The Projection Booth watches Night Moves (1975) with special guest host the Gutter’s own Carol. “Arthur Penn’s Night Moves (1975) stars Gene Hackman as Harry Moseby, a private eye trying to find himself in a post-Watergate America. We’re joined by Nat Segaloff, author of Arthur Penn: American Director and Carol Borden of the Cultural Gutter.”
Posted June 5, 2014
By some strange quirk of timing and location, I am currently involved in or gearing up for three different elections at once. On the federal front it’s just a by-election to fill a recently vacated seat: it is the least visible and strident of the three. The provincial election is in full swing, loud and messy. There are canvassers at the door every day, and the radio is so full of political ads that I’m forced to switch stations every second song. As for our municipal election… frankly, it’s a relief. We’re only in the lead-up period now, and no doubt the actual campaigns will be as annoying as any other, but getting rid of the most embarrassing mayor in the world will a be a true civic pleasure.
I’ve done a lot of reading in the past couple weeks, trying to get past the boasting and blaming of campaign culture to really get a gauge on candidates and their positions. Consequently I’ve also done a lot of other reading in order to recover from that process. Romances can be good for that. Funnily enough, because modern Romances touch on every aspect of modern life, they can also be about politics, or politicians, or even the elections process. Ha. Talk about timing.
[Please note: all of the books mentioned below are set in the USA. While we have similar governmental styles, they’re not exactly the same. I wasn’t intending to highlight US electoral practice, but that’s how it turned out. Canadian Romance writers: you have your assignment.]
Jayne Ann Krentz’s Hidden Talents is the story of Serenity Makepeace and Caleb Ventress. In order to save her odd and tiny little town from extinction, Serenity is determined to start a mail-order business. Caleb is the business consultant she hires to streamline the process. The two are attracted to one another but things keep getting in the way, like blackmail, long-hidden family secrets, a dangerously unhinged stalker. You know, the usual. It takes both Serenity’s optimism and Caleb’s knack for cutting a deal to get through. In doing so they manage to uncover the truths about their pasts and to create a future for themselves and the whole town. It’s a charming read, and it finishes with Caleb becoming mayor. He didn’t campaign for the job; in fact, he wasn’t technically elected. But the town needs his expertise, his ability to handle the details, so they give him with the job.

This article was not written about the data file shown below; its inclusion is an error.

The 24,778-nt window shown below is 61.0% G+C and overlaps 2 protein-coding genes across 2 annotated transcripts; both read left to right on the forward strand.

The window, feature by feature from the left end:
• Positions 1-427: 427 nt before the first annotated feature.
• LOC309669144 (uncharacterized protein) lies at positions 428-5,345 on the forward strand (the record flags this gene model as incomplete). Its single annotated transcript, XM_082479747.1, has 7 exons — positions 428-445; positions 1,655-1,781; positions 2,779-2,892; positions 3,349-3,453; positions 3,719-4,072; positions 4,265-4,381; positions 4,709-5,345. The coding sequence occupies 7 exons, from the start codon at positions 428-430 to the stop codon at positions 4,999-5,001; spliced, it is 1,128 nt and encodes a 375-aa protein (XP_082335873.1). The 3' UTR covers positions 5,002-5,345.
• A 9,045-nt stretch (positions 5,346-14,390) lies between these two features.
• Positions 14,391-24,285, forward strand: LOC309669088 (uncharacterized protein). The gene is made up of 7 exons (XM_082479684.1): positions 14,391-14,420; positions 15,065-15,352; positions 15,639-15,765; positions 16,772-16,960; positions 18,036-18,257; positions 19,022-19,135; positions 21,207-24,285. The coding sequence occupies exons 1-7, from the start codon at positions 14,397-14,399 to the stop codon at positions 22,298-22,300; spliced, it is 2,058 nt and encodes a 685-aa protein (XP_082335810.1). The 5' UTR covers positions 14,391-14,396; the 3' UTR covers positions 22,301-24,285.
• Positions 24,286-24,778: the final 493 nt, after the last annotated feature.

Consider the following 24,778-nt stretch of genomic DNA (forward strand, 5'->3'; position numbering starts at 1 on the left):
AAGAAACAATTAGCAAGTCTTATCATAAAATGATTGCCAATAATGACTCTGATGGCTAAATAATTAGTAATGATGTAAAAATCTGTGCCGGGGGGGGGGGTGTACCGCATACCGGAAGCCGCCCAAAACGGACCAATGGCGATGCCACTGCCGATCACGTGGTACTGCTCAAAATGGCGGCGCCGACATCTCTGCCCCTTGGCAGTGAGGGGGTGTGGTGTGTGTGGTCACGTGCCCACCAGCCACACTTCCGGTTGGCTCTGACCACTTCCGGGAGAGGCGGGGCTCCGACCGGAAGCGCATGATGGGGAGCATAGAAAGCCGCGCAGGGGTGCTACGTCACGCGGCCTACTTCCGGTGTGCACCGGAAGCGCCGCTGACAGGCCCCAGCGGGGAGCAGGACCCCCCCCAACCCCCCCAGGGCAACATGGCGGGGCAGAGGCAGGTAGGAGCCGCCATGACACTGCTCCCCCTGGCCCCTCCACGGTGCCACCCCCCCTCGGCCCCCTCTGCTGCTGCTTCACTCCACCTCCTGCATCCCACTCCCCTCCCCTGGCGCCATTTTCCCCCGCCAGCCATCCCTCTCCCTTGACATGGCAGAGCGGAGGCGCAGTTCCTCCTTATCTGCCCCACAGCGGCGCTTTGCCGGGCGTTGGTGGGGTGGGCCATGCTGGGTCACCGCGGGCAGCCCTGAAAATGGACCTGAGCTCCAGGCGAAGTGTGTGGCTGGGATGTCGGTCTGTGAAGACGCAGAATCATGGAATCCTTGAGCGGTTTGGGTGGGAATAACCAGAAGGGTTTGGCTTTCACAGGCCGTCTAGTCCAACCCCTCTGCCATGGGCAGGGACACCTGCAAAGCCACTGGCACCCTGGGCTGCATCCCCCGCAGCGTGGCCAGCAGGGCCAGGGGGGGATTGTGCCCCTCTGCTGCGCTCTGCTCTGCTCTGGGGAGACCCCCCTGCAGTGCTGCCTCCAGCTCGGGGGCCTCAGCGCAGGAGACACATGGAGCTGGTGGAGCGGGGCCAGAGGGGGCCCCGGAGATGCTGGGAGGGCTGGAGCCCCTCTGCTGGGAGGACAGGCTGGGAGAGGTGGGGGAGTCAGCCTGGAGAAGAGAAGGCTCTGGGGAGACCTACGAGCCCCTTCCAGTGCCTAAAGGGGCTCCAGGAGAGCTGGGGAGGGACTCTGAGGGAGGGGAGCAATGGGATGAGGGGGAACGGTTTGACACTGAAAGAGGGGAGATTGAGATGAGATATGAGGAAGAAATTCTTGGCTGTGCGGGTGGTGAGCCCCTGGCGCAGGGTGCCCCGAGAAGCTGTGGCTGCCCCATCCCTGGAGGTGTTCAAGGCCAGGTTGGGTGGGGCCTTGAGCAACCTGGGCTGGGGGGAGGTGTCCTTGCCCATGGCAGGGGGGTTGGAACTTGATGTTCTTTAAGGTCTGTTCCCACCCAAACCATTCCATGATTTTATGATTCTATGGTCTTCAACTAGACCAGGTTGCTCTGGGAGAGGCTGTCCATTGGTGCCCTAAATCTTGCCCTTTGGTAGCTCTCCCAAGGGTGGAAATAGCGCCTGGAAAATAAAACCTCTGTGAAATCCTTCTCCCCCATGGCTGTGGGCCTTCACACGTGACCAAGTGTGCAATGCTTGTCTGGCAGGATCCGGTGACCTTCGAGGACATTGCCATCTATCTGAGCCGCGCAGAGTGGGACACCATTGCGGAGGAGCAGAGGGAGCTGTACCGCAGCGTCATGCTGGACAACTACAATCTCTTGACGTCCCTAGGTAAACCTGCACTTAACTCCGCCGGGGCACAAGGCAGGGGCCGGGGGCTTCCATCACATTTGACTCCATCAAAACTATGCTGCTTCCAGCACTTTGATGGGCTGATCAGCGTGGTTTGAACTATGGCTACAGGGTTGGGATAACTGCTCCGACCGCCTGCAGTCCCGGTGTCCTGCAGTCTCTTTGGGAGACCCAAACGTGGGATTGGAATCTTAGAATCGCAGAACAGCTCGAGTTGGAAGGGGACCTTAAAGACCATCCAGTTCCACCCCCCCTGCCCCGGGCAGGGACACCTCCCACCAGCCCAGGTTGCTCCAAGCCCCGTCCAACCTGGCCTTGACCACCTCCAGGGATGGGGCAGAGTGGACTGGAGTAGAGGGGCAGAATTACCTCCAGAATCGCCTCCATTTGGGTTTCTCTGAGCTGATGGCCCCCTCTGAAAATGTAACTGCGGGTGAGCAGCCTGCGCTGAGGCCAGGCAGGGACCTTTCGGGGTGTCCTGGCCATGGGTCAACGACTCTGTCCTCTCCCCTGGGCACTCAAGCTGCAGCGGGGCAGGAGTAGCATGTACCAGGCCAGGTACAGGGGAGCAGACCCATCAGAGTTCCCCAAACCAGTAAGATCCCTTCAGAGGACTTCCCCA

It’s not a major plot point — in fact, it works mostly as an epilogic function — but I like that bit. It offers a glimpse into what the process can be: the fulfilment of a civic need. The town lacked something, and Caleb provided it. There wasn’t a change in social position, or even in salary: he just took on the work in order to make things run smoothly. Civil service at its most basic.
Welcome to Temptation, by Jennifer Crusie, is also features a small town and a mayor, but it’s a completely different kind of story. Sophie Dempsey may come from a family of con artists, but she vastly prefers her quiet life as as a wedding videographer. As a favour to her younger sister, she travels to Temptation, Ohio to film a movie. There she meets Mayor Phineas Tucker, who would really rather just run his bookstore and get out from under the weight of his family history. Zaniness ensues, in the form of blackmail, adultery, and murder. But if Sophie and Phin learn to hold on to one another, they just might get through.